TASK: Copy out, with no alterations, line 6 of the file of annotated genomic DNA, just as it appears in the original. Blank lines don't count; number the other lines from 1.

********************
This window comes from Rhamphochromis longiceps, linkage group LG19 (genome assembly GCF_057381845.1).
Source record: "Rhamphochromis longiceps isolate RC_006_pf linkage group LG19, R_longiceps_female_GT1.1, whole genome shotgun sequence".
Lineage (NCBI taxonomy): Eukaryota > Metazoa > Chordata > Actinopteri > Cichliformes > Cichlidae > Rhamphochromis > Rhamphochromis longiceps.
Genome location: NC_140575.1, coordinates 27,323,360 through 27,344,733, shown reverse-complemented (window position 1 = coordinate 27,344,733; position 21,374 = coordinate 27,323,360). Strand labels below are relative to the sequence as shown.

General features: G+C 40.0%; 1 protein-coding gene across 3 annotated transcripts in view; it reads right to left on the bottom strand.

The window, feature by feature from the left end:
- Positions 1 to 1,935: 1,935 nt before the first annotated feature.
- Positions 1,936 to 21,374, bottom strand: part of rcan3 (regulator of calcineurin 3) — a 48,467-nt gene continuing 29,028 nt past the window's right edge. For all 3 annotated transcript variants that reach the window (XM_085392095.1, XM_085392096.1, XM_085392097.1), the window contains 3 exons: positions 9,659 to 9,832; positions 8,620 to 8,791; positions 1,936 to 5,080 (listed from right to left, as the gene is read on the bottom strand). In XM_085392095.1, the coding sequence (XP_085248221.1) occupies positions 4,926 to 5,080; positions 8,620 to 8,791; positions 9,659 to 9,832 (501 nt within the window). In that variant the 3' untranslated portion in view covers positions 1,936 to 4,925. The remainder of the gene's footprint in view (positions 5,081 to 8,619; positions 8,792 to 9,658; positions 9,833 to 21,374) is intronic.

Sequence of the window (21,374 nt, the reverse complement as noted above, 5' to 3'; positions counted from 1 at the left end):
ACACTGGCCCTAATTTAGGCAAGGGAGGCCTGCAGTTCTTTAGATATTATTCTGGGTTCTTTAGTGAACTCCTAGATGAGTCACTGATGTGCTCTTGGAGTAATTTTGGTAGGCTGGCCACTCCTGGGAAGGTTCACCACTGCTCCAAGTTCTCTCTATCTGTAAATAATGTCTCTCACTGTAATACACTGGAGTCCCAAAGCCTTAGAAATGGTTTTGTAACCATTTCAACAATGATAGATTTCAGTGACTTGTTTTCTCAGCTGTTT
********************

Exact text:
The window, feature by feature from the left end: